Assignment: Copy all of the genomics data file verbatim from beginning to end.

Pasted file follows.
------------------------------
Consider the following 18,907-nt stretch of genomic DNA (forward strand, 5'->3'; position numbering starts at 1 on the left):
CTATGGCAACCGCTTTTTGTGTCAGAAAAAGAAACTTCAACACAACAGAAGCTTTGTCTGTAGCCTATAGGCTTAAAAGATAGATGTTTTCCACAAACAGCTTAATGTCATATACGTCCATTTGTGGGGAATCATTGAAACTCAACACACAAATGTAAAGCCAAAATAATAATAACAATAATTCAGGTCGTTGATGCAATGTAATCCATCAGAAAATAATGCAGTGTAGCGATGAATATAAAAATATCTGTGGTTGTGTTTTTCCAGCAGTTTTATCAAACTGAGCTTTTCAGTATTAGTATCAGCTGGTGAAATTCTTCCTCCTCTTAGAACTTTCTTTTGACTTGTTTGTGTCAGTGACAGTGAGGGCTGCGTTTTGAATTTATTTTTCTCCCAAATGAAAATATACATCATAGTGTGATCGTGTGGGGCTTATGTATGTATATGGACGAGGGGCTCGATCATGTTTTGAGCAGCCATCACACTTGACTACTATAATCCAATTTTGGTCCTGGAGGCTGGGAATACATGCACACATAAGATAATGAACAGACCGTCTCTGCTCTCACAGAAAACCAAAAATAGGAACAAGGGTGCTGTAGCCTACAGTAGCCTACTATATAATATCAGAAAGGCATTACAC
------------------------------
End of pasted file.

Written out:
Consider the following 18,907-nt stretch of genomic DNA (forward strand, 5'->3'; position numbering starts at 1 on the left):
CTATGGCAACCGCTTTTTGTGTCAGAAAAAGAAACTTCAACACAACAGAAGCTTTGTCTGTAGCCTATAGGCTTAAAAGATAGATGTTTTCCACAAACAGCTTAATGTCATATACGTCCATTTGTGGGGAATCATTGAAACTCAACACACAAATGTAAAGCCAAAATAATAATAACAATAATTCAGGTCGTTGATGCAATGTAATCCATCAGAAAATAATGCAGTGTAGCGATGAATATAAAAATATCTGTGGTTGTGTTTTTCCAGCAGTTTTATCAAACTGAGCTTTTCAGTATTAGTATCAGCTGGTGAAATTCTTCCTCCTCTTAGAACTTTCTTTTGACTTGTTTGTGTCAGTGACAGTGAGGGCTGCGTTTTGAATTTATTTTTCTCCCAAATGAAAATATACATCATAGTGTGATCGTGTGGGGCTTATGTATGTATATGGACGAGGGGCTCGATCATGTTTTGAGCAGCCATCACACTTGACTACTATAATCCAATTTTGGTCCTGGAGGCTGGGAATACATGCACACATAAGATAATGAACAGACCGTCTCTGCTCTCACAGAAAACCAAAAATAGGAACAAGGGTGCTGTAGCCTACAGTAGCCTACTATATAATATCAGAAAGGCATTACAC